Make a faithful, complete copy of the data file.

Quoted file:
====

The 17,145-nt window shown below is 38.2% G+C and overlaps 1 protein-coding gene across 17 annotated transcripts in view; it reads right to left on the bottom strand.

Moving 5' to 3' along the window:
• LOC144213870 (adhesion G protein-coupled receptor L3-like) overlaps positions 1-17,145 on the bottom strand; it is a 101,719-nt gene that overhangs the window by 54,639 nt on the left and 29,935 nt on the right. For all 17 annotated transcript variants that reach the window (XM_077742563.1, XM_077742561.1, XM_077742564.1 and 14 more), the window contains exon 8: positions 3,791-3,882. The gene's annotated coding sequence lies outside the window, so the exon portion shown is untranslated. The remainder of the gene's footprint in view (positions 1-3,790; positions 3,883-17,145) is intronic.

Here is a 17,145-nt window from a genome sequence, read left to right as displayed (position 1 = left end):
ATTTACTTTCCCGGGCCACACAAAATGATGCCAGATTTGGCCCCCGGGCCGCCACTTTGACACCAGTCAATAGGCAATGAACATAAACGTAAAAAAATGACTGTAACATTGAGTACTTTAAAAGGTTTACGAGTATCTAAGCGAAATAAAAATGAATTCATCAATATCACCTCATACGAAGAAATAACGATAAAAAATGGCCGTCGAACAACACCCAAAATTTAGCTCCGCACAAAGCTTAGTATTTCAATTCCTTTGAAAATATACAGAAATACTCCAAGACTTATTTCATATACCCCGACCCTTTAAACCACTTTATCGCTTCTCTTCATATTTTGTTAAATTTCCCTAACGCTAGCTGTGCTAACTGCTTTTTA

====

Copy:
The 17,145-nt window shown below is 38.2% G+C and overlaps 1 protein-coding gene across 17 annotated transcripts in view; it reads right to left on the bottom strand.

Moving 5' to 3' along the window:
• LOC144213870 (adhesion G protein-coupled receptor L3-like) overlaps positions 1-17,145 on the bottom strand; it is a 101,719-nt gene that overhangs the window by 54,639 nt on the left and 29,935 nt on the right. For all 17 annotated transcript variants that reach the window (XM_077742563.1, XM_077742561.1, XM_077742564.1 and 14 more), the window contains exon 8: positions 3,791-3,882. The gene's annotated coding sequence lies outside the window, so the exon portion shown is untranslated. The remainder of the gene's footprint in view (positions 1-3,790; positions 3,883-17,145) is intronic.

Here is a 17,145-nt window from a genome sequence, read left to right as displayed (position 1 = left end):
ATTTACTTTCCCGGGCCACACAAAATGATGCCAGATTTGGCCCCCGGGCCGCCACTTTGACACCAGTCAATAGGCAATGAACATAAACGTAAAAAAATGACTGTAACATTGAGTACTTTAAAAGGTTTACGAGTATCTAAGCGAAATAAAAATGAATTCATCAATATCACCTCATACGAAGAAATAACGATAAAAAATGGCCGTCGAACAACACCCAAAATTTAGCTCCGCACAAAGCTTAGTATTTCAATTCCTTTGAAAATATACAGAAATACTCCAAGACTTATTTCATATACCCCGACCCTTTAAACCACTTTATCGCTTCTCTTCATATTTTGTTAAATTTCCCTAACGCTAGCTGTGCTAACTGCTTTTTA